Gee … do you think it could have anything to do with body size having a genetic component? If you’re naturally a large woman and you manage to lose some weight for a while, it doesn’t actually change your genes and therefore your chances of having a big or small baby. Unless you have doctors who live in magical fairy land, or something. I especially like that last bit. Your excess pounds could haunt you even after you’ve become slim! Zombie fat: you can never be rid of it even if you cut its head off.
As a side note, if you’re fat and pregnant or thinking about it, head on over to the wonderful Plus-size Pregnancy Website. Hell, even if you’re not planning on any kids, it’s a very informative read anyway, and has information useful for all fat people, such as how to get an accurate blood pressure reading. (It’s more than just cuff size.)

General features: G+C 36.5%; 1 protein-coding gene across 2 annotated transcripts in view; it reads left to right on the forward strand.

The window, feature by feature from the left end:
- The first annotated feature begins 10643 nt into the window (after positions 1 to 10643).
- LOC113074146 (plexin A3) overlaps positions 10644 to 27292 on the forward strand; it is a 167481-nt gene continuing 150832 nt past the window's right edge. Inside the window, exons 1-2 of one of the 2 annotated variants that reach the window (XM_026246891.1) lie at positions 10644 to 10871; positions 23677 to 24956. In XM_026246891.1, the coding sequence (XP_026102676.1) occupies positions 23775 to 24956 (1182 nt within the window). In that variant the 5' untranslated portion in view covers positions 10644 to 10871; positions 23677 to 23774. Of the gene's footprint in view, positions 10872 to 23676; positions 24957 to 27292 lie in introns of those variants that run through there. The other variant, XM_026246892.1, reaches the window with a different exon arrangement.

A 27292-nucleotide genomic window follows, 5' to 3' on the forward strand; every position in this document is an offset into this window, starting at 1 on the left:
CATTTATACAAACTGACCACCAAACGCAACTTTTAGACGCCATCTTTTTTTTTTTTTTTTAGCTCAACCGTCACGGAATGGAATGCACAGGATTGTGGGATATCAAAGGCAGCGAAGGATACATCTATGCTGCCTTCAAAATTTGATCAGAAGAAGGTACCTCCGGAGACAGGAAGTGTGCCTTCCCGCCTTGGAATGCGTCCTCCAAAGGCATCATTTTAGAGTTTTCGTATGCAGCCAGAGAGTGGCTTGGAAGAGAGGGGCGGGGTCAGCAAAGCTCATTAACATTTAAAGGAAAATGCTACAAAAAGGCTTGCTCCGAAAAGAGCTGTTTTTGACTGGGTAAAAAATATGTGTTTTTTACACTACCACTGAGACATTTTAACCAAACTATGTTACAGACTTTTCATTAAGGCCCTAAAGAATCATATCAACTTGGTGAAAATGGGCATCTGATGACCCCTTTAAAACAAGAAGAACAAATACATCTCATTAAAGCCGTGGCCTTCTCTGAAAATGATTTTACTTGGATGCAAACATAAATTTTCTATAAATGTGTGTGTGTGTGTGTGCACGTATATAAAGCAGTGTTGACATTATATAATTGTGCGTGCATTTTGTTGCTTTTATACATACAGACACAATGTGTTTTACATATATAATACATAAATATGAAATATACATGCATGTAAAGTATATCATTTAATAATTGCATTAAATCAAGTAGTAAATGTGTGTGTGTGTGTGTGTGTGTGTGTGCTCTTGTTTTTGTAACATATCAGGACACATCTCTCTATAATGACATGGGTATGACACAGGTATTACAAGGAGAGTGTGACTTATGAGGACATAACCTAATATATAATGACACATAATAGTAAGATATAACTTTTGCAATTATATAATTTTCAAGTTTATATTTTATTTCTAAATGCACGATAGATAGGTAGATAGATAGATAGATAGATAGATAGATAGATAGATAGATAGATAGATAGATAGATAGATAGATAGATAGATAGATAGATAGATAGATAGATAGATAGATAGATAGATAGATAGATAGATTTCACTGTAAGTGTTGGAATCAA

And as a special bonus, now not only do we have cats and dogs and horses and birds getting in on the obesity crisis action, now it’s the turn of inanimate objects. Yes, the vehicle world is suffering from fat cars! Read all about it: Carmakers face obesity challenge. At first I thought it might be about car makers actually thinking about installing seat belts rated to more than 200lbs, but no. “Market forces have sparked an obesity epidemic in the car industry.”